15 Songs, 54 Minutes

EDITORS’ NOTES

Rising from the ashes of the As I Lay Dying’s tragic demise, Wovenwar veers away from metalcore’s harsher side towards a more melodic approach that favors clean vocals and thoughtfully spiritual lyrics. Ex-Oh, Sleeper singer Shane Blay displays a moody gravitas on the band’s self-titled debut, ably supported by the heavy yet dexterous fretwork of Phil Sgrosso and Nike Hipa. The album moves from the darkly seething “Foreward” into the ferociously propulsive “All Rise” before soaring into the balladry of “Tempest.” Abrasive outbursts (“The Mason”), atmospheric pieces (“Father/Son”) and grandly orchestrated numbers (“Onward”) speak to the group’s collective ambition.

EDITORS’ NOTES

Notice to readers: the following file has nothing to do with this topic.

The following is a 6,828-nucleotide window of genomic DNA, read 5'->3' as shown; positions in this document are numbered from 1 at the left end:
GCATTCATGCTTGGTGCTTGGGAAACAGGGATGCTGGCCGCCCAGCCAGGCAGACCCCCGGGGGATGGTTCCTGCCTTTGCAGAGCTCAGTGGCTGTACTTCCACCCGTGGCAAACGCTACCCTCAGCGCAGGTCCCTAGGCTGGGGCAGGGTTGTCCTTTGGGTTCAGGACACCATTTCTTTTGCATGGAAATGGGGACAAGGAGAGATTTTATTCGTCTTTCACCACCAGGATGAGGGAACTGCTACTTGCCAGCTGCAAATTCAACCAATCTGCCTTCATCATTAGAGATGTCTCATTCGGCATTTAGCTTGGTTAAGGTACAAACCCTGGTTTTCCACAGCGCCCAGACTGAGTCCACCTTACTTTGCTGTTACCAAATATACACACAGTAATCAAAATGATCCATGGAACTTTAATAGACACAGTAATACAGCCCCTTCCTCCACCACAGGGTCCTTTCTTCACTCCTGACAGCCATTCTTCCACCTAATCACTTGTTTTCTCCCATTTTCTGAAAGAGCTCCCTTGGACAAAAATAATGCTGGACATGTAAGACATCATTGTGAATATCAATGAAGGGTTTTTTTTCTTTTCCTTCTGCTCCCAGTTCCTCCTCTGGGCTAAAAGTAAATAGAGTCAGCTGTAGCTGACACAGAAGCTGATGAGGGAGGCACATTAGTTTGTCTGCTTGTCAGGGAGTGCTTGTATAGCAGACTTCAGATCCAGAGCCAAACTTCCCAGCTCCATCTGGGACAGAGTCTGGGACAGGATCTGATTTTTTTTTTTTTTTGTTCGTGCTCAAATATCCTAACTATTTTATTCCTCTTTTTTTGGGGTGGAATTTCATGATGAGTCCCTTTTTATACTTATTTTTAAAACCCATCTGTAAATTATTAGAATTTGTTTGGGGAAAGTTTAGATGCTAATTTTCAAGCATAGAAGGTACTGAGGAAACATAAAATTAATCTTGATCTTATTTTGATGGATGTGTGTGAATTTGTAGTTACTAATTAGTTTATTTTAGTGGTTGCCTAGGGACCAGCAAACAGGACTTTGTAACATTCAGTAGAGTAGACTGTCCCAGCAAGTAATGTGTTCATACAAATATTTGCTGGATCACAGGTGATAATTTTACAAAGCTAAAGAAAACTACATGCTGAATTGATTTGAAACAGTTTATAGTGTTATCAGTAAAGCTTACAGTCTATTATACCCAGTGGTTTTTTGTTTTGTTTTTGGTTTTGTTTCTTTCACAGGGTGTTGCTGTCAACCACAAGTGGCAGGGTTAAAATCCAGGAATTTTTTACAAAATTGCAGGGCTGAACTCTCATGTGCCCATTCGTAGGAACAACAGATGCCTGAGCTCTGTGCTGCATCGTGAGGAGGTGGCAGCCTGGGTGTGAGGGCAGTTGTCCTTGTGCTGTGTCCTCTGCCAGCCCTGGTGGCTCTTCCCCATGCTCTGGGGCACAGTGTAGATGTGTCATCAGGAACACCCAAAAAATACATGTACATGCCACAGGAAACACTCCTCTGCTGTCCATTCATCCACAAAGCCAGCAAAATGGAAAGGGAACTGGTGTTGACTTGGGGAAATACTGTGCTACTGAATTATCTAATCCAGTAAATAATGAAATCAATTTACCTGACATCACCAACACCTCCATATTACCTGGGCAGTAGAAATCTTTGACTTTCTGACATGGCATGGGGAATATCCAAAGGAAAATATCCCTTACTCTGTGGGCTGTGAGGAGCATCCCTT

Rising from the ashes of the As I Lay Dying’s tragic demise, Wovenwar veers away from metalcore’s harsher side towards a more melodic approach that favors clean vocals and thoughtfully spiritual lyrics. Ex-Oh, Sleeper singer Shane Blay displays a moody gravitas on the band’s self-titled debut, ably supported by the heavy yet dexterous fretwork of Phil Sgrosso and Nike Hipa. The album moves from the darkly seething “Foreward” into the ferociously propulsive “All Rise” before soaring into the balladry of “Tempest.” Abrasive outbursts (“The Mason”), atmospheric pieces (“Father/Son”) and grandly orchestrated numbers (“Onward”) speak to the group’s collective ambition.

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